No tears shed for the XFL

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The unlamented XFL deserves the final kicking around it's been getting, for it violated a basic tenet of marketing. And how can its creators, World Wrestling Federation's Wayne McMahon and NBC Sports Chairman Dick Ebersol, who promised "outlaw" football, object to a little piling on?

The XFL had a likely audience: football addicts and young men with a demonstrated taste for the fake-mayhem-and-sex circuses put on by the WWF. The pre-season hype for the XFL worked and the opening game audience was surprisingly-shockingly-big (nearly a 10 rating). But products that can't deliver on their advertising are nearly always doomed.

In the XFL's case, its audience was presented with an awkward, stumbling and ultimately unengaging show. The curious found too little shock and scandal; the football fans found too little decent football. Their verdict was apparent by the next Saturday night's game on NBC: Ratings began a plunge that reached record lows for any primetime show ever telecast on any major broadcast network. Much of the remaining interest in the XFL came from a morbid curiosity over how bad things could get.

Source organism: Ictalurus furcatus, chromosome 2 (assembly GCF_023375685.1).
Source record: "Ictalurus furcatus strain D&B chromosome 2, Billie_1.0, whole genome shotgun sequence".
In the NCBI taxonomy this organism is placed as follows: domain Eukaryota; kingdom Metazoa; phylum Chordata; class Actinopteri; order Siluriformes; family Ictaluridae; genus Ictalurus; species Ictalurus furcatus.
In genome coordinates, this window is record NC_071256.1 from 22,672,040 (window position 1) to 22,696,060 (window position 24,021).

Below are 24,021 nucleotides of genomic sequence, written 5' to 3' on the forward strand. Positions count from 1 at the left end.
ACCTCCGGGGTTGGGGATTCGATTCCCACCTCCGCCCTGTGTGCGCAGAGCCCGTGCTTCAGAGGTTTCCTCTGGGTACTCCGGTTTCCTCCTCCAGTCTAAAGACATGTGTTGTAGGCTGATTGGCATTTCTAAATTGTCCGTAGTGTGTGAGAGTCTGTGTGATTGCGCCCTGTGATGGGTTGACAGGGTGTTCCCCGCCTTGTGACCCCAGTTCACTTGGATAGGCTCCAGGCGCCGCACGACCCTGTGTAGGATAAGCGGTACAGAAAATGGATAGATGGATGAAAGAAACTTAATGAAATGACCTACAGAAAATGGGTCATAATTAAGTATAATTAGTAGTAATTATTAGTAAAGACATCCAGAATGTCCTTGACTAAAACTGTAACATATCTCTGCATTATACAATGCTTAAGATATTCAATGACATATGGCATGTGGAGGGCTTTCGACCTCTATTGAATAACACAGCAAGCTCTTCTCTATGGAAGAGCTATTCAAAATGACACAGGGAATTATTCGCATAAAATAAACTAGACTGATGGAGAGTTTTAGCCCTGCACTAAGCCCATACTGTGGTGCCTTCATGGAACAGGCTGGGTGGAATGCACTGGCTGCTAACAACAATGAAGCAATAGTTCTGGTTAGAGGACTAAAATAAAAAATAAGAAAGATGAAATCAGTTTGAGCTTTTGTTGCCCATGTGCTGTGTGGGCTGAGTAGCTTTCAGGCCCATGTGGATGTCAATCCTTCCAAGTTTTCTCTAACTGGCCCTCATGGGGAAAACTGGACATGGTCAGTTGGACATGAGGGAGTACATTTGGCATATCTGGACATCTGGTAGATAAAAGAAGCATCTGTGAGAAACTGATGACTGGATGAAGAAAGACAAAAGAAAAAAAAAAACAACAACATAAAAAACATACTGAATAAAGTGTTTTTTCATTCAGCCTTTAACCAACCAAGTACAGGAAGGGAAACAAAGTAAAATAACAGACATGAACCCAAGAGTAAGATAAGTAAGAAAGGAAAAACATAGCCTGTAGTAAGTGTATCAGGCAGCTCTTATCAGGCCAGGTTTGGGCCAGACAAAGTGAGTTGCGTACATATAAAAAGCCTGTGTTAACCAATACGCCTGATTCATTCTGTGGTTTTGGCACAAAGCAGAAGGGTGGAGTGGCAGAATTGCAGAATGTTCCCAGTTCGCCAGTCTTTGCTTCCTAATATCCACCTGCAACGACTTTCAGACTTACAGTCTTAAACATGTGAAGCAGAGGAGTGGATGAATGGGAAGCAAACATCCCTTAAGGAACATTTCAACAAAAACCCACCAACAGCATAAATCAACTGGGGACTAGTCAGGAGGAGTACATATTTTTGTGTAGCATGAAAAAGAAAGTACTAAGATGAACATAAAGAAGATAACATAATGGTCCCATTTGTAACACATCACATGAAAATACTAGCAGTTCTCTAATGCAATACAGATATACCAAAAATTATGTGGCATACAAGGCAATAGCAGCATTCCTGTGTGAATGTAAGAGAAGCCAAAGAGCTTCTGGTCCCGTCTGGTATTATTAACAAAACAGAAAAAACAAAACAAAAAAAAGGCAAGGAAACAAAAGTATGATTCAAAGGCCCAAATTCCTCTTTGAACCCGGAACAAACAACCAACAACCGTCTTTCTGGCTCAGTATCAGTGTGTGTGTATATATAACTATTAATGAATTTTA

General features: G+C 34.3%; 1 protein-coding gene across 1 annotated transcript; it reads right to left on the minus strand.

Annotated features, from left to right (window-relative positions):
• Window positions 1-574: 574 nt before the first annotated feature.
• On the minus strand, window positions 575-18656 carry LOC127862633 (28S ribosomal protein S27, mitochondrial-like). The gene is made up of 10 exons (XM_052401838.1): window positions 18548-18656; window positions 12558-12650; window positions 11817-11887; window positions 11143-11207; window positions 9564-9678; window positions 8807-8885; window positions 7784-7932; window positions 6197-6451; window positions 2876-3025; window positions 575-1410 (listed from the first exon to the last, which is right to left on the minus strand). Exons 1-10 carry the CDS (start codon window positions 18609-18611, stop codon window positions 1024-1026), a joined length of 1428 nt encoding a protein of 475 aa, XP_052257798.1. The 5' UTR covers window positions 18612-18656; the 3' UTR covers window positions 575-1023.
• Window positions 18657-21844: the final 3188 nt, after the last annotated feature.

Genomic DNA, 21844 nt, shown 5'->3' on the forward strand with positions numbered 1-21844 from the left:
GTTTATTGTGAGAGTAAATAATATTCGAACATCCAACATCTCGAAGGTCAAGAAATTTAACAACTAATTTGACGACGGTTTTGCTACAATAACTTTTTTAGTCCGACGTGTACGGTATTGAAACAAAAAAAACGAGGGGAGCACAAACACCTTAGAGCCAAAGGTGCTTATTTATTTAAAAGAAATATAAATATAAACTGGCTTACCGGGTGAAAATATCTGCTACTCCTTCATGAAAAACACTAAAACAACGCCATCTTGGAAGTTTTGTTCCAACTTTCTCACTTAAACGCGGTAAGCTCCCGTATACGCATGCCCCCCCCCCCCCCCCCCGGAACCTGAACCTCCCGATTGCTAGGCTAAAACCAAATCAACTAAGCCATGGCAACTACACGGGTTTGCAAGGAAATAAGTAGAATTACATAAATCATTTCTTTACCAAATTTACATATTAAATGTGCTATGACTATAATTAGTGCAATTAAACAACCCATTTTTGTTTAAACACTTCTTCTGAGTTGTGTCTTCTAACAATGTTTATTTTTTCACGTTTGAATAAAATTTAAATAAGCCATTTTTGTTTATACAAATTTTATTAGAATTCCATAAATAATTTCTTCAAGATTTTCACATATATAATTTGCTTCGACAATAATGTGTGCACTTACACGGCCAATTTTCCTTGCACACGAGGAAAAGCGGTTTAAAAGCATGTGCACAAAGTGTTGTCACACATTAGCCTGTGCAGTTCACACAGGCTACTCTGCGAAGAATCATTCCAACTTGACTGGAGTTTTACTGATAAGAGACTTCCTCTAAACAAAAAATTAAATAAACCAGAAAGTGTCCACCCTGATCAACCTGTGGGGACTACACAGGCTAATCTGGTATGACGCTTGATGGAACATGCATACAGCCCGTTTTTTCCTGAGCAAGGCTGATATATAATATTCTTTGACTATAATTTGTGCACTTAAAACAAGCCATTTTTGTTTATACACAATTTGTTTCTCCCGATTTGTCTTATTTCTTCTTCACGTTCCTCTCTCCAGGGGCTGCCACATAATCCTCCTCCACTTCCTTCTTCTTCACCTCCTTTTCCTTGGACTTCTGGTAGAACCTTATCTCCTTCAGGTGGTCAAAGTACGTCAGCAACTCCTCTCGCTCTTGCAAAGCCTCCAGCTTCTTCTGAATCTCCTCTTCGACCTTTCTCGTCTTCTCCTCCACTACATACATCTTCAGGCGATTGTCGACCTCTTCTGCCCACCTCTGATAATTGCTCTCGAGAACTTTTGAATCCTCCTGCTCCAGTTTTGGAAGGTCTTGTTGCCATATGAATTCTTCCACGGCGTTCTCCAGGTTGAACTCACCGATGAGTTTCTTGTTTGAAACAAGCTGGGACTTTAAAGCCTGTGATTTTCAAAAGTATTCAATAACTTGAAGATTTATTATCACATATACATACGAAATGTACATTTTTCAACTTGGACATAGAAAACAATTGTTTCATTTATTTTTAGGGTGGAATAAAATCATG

The XFL failure should not scare off future experiments in TV sports. It does mean TV executives and advertisers must be more careful and thorough in preparing what they put before an audience. The XFL went from nowhere to live on NBC in a matter of months-and it showed.

The XFL failure does not mean TV sports viewers want their sports only one way. But, thankfully, it shows advertisers and programmers are mistaken if they think all that needs to be done to get young male viewers is to lard a show with staged sex and violence.

The XFL failure must not keep NBC or the other networks from trying new ideas on Saturday nights. Ratings are so low on Saturdays, and the threshold for "success" so modest, that it practically invites risk-taking. But the "outlaw" XFL turned out to be a bad risk. It over-promised and under-delivered, and it will not be missed.

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